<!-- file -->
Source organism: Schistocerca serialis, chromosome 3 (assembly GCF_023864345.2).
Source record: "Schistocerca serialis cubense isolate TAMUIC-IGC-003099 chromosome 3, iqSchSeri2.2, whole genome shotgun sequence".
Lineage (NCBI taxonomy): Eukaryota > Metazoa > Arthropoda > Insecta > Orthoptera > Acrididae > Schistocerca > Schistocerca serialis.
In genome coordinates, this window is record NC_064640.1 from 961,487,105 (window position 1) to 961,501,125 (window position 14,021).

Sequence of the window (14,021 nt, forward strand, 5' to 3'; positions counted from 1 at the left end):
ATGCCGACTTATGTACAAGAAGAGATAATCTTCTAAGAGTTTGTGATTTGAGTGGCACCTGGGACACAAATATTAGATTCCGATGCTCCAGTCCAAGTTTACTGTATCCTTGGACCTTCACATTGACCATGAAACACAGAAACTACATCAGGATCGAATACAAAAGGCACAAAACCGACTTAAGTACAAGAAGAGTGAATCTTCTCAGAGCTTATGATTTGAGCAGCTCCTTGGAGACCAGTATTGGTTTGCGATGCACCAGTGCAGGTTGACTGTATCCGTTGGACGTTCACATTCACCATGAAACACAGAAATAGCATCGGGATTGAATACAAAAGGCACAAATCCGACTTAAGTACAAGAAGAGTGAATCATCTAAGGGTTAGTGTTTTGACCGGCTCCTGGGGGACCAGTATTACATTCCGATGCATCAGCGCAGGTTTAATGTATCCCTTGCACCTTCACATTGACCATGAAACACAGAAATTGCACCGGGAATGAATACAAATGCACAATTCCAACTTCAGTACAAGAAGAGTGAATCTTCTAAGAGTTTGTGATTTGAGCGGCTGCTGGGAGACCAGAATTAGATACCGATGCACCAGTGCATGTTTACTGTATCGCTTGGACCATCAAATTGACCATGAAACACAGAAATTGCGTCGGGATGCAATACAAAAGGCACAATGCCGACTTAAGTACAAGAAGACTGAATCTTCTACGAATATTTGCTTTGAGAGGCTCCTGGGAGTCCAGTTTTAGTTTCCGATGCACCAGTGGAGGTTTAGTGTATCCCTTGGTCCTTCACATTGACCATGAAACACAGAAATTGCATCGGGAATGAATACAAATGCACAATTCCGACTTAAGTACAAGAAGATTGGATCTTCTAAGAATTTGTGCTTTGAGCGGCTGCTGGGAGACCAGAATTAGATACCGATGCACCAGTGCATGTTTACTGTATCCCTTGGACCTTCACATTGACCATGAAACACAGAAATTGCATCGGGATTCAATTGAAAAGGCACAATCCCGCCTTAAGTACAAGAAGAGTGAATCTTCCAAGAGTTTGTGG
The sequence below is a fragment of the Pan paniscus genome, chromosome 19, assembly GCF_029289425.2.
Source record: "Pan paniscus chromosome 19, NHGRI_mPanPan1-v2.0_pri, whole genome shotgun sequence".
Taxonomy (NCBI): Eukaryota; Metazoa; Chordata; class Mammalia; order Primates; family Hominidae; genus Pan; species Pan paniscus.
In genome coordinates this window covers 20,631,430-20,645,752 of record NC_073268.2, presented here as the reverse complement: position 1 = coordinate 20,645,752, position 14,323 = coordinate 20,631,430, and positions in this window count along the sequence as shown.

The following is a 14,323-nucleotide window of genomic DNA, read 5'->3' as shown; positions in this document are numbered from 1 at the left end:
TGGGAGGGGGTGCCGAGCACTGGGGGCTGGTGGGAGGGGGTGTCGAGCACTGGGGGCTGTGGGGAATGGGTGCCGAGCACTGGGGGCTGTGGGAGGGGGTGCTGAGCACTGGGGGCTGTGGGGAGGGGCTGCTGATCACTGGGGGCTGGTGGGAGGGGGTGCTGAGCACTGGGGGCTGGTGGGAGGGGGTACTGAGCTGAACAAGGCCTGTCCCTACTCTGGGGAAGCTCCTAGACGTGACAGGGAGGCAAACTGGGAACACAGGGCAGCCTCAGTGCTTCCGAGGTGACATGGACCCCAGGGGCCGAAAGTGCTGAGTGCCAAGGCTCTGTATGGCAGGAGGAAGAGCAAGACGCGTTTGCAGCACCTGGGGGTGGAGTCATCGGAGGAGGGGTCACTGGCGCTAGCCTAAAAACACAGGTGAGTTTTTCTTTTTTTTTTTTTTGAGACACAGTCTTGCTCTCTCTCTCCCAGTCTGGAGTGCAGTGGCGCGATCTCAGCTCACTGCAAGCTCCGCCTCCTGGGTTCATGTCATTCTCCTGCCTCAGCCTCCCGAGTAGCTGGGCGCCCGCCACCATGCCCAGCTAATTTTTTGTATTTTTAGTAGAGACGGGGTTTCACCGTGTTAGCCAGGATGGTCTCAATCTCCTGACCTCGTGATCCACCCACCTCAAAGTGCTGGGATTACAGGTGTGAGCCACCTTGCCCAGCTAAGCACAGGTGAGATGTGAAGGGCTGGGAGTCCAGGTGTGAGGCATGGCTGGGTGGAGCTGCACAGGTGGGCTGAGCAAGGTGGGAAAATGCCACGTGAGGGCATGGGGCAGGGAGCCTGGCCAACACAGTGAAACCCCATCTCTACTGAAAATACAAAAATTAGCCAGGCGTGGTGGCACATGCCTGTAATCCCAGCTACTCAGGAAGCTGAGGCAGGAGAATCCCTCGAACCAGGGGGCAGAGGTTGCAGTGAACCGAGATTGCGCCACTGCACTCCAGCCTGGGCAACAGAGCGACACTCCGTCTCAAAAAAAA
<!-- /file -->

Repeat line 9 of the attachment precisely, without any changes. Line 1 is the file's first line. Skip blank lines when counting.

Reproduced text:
Taxonomy (NCBI): Eukaryota; Metazoa; Chordata; class Mammalia; order Primates; family Hominidae; genus Pan; species Pan paniscus.